The five candidates for two competitive seats on the Albemarle Board of Supervisors kicked off their general election campaign on Wednesday with a forum sponsored by the Senior Statesmen of Virginia and held at the Senior Center.
“The Senior Center is very proud of the partnership here with the Senior Statesmen of Virginia,” said Peter Thompson, executive director of the nonprofit center.
“I’m at a time in my life when I want to give back,” said Democrat Norman Dill, who has lived in the community for over 30 years. “I’ve had several businesses such as Rebecca’s Natural Food and Harlowe Powell Auctions which I co-owned for about ten years.”
Dill said he wanted to help encourage local entrepreneurs by helping to redirect private investment in ideas generated by the University of Virginia. He also wants to help preserve the Rivanna River watershed.
“I’m an independent in the truest sense of the word,” said Lawrence Gaughan, who ran as a Democrat in the 2014 5th District Congressional election. “There are no Democratic or Republican solutions to problems such as how to fund our schools.”
Gaughan also claimed he had yard signs vandalized over the weekend but said he would not be deterred.
Republican Richard Lloyd said he would work to protect the “drop-dead gorgeous” environment.
“These are important conversations and this is when we get in front and talk about the issues,” said Lloyd. “This is the way we distill what is the right path to take. This is the way we have the community involved in the process.”
“If I’m elected on November 3, I will have the unique honor of automatically becoming the most senior member of the Board of Supervisors,” said Richard Randolph, age 68, who is currently represents the Scottsville District on the Albemarle Planning Commission.
“The senior presence in my life has always been there to provide me with guidance, perspective, unconditional love and emotional support,” Randolph added.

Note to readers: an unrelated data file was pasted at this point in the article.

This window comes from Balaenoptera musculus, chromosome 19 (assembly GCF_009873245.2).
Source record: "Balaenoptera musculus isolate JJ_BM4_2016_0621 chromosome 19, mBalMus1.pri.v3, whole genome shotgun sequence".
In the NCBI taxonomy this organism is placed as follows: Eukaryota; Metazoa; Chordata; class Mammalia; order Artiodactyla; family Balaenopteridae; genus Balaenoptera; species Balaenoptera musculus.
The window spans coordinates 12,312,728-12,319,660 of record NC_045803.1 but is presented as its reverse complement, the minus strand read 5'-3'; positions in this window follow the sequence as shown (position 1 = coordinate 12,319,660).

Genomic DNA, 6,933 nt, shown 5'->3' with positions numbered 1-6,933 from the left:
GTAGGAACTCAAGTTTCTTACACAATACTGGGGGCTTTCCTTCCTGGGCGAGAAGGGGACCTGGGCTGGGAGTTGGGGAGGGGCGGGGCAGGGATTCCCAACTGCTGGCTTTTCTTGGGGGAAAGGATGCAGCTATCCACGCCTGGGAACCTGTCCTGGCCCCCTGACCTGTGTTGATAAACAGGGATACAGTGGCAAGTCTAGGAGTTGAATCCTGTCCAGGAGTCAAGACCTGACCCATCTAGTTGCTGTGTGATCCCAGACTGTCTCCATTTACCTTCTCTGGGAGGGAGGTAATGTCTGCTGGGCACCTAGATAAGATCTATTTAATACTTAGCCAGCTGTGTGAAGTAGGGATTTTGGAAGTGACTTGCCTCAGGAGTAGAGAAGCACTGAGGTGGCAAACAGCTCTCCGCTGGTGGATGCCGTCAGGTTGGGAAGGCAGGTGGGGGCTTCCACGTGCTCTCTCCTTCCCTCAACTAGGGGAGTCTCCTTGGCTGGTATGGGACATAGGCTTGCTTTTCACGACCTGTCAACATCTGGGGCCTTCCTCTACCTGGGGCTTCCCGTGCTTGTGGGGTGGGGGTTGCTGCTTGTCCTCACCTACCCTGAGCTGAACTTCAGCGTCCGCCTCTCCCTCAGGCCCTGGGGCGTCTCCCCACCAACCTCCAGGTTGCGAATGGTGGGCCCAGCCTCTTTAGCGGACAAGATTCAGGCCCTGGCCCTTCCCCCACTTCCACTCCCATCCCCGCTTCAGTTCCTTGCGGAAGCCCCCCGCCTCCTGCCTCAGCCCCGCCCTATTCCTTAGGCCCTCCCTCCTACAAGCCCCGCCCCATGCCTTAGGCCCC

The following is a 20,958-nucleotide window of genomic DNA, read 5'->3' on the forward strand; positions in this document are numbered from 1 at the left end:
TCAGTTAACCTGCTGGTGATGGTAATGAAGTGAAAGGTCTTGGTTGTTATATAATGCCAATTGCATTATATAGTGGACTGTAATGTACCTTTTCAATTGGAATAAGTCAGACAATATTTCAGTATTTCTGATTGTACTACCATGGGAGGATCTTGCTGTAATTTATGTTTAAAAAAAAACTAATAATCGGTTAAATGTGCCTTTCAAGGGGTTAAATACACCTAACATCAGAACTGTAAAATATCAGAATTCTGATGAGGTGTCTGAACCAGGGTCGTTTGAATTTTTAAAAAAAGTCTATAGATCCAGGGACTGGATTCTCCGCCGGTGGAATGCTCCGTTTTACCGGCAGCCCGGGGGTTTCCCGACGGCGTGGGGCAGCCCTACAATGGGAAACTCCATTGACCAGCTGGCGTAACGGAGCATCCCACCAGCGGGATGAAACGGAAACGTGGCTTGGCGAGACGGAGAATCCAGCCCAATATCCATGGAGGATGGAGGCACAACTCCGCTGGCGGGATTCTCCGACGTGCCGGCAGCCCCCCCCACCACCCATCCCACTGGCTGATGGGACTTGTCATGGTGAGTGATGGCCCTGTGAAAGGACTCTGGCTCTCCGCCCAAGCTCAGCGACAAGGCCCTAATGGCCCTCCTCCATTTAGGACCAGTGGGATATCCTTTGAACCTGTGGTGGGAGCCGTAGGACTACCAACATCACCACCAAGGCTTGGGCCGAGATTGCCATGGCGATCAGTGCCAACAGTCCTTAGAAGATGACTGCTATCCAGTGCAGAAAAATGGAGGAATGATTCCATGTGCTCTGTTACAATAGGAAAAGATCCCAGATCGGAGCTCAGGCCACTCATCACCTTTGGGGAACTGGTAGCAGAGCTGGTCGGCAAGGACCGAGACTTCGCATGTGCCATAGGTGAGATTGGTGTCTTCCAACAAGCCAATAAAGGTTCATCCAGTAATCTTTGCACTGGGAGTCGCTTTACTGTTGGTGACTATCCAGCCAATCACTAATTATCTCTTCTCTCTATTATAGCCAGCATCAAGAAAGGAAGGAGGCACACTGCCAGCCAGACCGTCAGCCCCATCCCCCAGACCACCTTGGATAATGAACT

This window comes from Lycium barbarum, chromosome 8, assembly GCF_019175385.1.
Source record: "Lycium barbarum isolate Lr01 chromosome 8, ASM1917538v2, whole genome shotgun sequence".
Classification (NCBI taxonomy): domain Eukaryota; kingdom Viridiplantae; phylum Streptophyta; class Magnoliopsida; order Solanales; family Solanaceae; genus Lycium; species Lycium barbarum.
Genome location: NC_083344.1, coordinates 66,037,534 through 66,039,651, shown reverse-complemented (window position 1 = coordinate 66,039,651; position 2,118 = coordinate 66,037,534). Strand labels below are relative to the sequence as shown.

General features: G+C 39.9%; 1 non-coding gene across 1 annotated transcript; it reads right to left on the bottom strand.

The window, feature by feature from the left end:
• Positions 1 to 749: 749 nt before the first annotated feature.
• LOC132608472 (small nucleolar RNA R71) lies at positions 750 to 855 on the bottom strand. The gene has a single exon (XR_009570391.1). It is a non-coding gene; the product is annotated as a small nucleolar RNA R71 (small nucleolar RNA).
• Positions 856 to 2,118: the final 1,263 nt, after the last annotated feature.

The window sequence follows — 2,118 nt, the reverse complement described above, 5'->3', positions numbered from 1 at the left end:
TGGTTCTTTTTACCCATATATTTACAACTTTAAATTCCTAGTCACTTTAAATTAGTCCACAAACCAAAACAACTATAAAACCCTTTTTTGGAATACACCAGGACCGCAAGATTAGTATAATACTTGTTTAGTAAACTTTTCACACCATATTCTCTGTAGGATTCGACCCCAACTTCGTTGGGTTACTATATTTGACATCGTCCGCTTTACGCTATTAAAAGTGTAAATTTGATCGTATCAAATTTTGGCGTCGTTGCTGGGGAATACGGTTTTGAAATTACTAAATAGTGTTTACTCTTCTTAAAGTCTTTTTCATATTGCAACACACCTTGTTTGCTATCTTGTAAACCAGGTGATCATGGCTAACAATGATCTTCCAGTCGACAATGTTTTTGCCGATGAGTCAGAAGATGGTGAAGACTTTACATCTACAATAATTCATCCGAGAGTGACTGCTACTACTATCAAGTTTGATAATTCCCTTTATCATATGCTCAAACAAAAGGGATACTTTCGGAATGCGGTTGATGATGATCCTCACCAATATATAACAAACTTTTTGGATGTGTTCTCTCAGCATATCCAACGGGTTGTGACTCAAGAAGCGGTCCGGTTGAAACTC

“I’m a very down to Earth, common-sense guy,” said Republican Earl Smith. “Rick Randolph and I have met once and we both agreed this is not a race about Democrats and Republicans. It’s about what we can do to make Albemarle better. We both agreed to help each other even after the election.”
Candidates were asked if they thought construction of the Rio Road grade-separated interchange would be completed by the first University of Virginia football game of 2016.
They were also asked how what areas of cooperation could occur between Albemarle and Charlottesville. The final question was whether the county should consider relocating its courts system away from Court Square to another portion of the county.
TIMELINE FOR PODCAST
• 01:05 – Opening statement from Norman Dill
• 05:15 – Opening statement from Lawrence Gaughan
• 08:05 – Opening statement from Richard Lloyd
• 11:06 – Opening statement from Richard Randolph
• 14:15 – Opening statement from Earl Smith
• 17:30 – Question 1: “Do you think the grade-separated interchange at Rio Road will be completed by September 2016 as planned? Do you think it is a wise use of taxpayer money?
• 26:45 – Question 2: “Because the city and the county have budget crunches every so often, they talk about combining budget functions. Are there any departments of the governments of the City of Charlottesville and Albemarle County that you think are worthy of study for possible new cooperation?”
• 36:15- Question 3: “There have been rumblings for years about the need for either a new location for the Albemarle Circuit Court or a new dynamic where there would be adequate parking. Some have discussed moving the courts to the county.”